Since it was discovered in 1985, the Antarctic ozone hole has been a potent symbol of humankind’s ability to cause unintended environmental harm. But now comes a glimmer of good news: The void in the ozone layer is shrinking. “It’s a big surprise,” says Susan Solomon, an atmospheric chemist at the Massachusetts Institute of Technology in Cambridge. “I didn’t think it would be this early.”
Although the hole will not close completely until mid century at the earliest, the healing is reassuring to scientists who pushed for the Montreal Protocol. The 1987 international agreement phased out the industrial production of chlorofluorocarbons (CFCs): chlorine-containing chemicals that help trigger the destruction of stratospheric ozone, which screens out cancer-causing ultraviolet light. The Montreal Protocol was accepted almost universally and successfully gained global cooperation to reduce the production and release of Ozone Depleting Substances (ODS). When Chlorofluorocarbons (CFCs) are released the free chlorine molecules that become available in the atmosphere are able to deplete the O₃ ozone molecule in a catalytic reaction allowing Ultraviolet (UV-B) radiation to enter the atmosphere. Layers of depleted ozone open up over both poles just as winter gives way to spring. During the wintertime cold, nitric acid and water condense out of the atmosphere and form wispy clouds. The surfaces of the cloud particles host chemical reactions that release chlorine that came from CFCs. The chlorine, in turn, goes on to destroy ozone—but only in the presence of light. That is why, over Antarctica, ozone loss doesn’t get going in earnest until September, the beginning of the southern spring, when light returns to the pole. Peak losses are usually in October, and that is when researchers have typically taken stock of year-to-year changes in the hole.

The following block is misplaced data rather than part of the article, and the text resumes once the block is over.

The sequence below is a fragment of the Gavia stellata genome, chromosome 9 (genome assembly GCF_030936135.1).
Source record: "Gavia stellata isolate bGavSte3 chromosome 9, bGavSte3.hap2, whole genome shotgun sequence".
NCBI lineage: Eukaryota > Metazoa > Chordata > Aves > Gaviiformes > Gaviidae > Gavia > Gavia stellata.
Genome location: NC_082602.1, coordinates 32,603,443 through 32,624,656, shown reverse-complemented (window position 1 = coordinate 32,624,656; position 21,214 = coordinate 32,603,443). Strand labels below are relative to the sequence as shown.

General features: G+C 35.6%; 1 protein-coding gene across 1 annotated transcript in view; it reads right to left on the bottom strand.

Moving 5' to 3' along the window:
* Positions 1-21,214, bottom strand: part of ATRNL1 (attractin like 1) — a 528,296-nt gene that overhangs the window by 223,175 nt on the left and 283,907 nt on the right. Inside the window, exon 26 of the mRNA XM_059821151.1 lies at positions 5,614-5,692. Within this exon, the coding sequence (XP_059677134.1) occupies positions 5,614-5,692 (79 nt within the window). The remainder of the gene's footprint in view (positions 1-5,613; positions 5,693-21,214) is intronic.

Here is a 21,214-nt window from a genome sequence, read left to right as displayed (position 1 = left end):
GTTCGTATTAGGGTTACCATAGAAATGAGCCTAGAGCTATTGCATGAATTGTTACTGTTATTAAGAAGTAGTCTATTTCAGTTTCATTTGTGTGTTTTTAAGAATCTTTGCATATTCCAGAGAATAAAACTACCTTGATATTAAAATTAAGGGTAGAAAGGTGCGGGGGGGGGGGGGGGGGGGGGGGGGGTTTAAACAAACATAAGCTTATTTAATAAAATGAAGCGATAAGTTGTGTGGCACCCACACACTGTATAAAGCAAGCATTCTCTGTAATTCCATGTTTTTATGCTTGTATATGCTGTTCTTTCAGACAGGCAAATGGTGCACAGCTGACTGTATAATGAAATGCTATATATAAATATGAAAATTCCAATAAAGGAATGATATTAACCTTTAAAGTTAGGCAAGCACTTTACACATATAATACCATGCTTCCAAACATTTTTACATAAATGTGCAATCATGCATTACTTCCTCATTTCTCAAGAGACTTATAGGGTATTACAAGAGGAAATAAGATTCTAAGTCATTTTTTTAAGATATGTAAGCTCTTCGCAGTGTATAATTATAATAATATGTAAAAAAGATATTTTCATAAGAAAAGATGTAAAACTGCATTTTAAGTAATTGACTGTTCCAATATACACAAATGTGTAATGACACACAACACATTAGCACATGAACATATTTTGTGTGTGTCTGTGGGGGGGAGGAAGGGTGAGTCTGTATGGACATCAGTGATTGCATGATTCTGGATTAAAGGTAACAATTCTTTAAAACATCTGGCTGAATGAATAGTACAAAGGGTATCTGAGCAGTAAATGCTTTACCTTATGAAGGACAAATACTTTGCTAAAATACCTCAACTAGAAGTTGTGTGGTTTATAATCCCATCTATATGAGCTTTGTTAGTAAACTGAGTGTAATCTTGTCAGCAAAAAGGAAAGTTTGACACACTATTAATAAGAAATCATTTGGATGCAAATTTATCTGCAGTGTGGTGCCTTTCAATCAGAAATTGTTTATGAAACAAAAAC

To determine whether declining pollutants deserve credit for the recovery, the researchers used a 3D atmospheric model to separate the effects of the chemicals from those of weather, which can affect ozone loss through winds and temperature, and volcanic eruptions, which deplete ozone by pumping sulfate particles into the upper atmosphere. The sulfate can play the same role as cloud particles, activating chlorine.
What’s Happening Currently
The current year’s ozone hole plot shows the progression of this year’s ozone hole (red line) and is placed in reference with last year’s ozone hole conditions (blue line) and conditions over the previous ten years. The maximum ozone hole area for each day over the ten year period is shown as the upper black line. The minimum ozone hole area for each day of this same period is shown as the lower black line. The mean ozone hole area for each day over this period is shown as the green line. The gray shaded area in August depicts the decreasing degree of uncertainty in the ozone hole size estimate as more of the polar region becomes sunlit. The figure will be updated twice weekly from September through December to show the progress of the current year’s ozone hole.